In addition to its simplicity, also note that this maxim is based in bifurcation. By dividing the world into humans ("two legs") and animals ("four legs") it instills in all the various animals a shared common identity, defining them collectively in opposition to their human antagonists. In this respect, you can see parallels to real world propaganda, which, likewise, often tends to appeal to a shared sense of common identity, for example, national or class identity, while often invoking an antagonistic other that needs to be opposed. These same techniques are present in Snowballl's maxim.

Last Updated by eNotes Editorial on
An illustration of the letter 'A' in a speech bubbles

Following the death of old Major, the pigs use his ideas regarding the rights of animals to develop a complete system of thought called Animalism. Under Snowball's leadership, the pigs create the Seven Commandments, which include tenets that promote the solidarity of all animals and prohibit certain human behaviors. Snowball and the other pigs then attempt to educate the animals on the farm by teaching them to read and write. Unfortunately, the majority of the animals are not able to grasp literacy.

Since many of the animals are unable to read the Seven Commandments and comprehend the tenets of Animalism, Snowball reduces the Seven Commandments into one maxim: "Four legs good, two legs bad." Snowball believes that the maxim contains the essential principles of Animalism and whoever grasps the concept will be safe from human influence. The simplicity of this maxim is an excellent propaganda technique because it precisely contains the essential meaning of the Seven Commandments in an easy-to-learn form, which every animal can remember and understand. It is so effective that the sheep, hens, and ducks constantly repeat the maxim throughout the day.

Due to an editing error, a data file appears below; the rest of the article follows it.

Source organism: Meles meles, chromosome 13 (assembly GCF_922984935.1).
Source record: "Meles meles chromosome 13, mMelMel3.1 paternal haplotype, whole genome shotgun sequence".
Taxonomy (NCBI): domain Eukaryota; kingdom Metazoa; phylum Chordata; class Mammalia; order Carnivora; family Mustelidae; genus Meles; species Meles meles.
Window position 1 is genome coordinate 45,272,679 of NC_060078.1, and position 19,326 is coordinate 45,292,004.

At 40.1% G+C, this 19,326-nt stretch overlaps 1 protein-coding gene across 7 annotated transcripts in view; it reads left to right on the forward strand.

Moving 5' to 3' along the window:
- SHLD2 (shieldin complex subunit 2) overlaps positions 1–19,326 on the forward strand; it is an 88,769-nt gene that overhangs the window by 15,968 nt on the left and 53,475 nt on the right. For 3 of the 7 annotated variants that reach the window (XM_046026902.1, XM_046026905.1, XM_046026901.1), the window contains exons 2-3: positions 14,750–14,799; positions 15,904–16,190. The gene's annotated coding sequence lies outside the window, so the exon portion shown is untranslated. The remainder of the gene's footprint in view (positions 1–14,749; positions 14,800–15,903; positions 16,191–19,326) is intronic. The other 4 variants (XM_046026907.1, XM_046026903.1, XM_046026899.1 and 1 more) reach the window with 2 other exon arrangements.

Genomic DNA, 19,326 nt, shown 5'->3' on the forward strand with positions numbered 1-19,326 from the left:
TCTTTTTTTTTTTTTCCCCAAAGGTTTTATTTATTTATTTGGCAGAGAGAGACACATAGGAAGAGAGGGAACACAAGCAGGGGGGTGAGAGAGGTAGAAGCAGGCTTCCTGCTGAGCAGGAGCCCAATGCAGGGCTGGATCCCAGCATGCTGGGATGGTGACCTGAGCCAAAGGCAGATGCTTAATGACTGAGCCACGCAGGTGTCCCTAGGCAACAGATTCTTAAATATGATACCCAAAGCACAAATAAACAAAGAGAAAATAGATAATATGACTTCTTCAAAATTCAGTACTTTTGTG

Approved by eNotes Editorial Team
An illustration of the letter 'A' in a speech bubbles

Snowball tells the animals to remember "Two legs bad; four legs good."  This is an example of several propaganda techniques.

First, it represents simplification--taking a complex situation and narrowing it down to a clear-cut choice between good and evil.  The maxim forces the rest of the farm animals to see the humans as evil, implying that no human can have good intentions.  In addition to viewing the humans as their evil enemies, the farm animals see the pigs (or leadership) as their rescuers and heroes.  Like Hitler and his propaganda machine in Nazi Germany, the German people and farm animals do not question their leadership because they are led to believe that everything their leaders do is for their well being.

Secondly, the maxim represents assertion.  Snowball gives no specific evidence to support his claim that all two-legged creatures are bad or that the opposite is logical.  Because he knows that the farm animals are eager to follow, he makes it easy for them to do so, and they ask no more from him.

Approved by eNotes Editorial Team

We’ll help your grades soar

Start your 48-hour free trial and unlock all the summaries, Q&A, and analyses you need to get better grades now.

  • 30,000+ book summaries
  • 20% study tools discount
  • Ad-free content
  • PDF downloads
  • 300,000+ answers
  • 5-star customer support
Start your 48-Hour Free Trial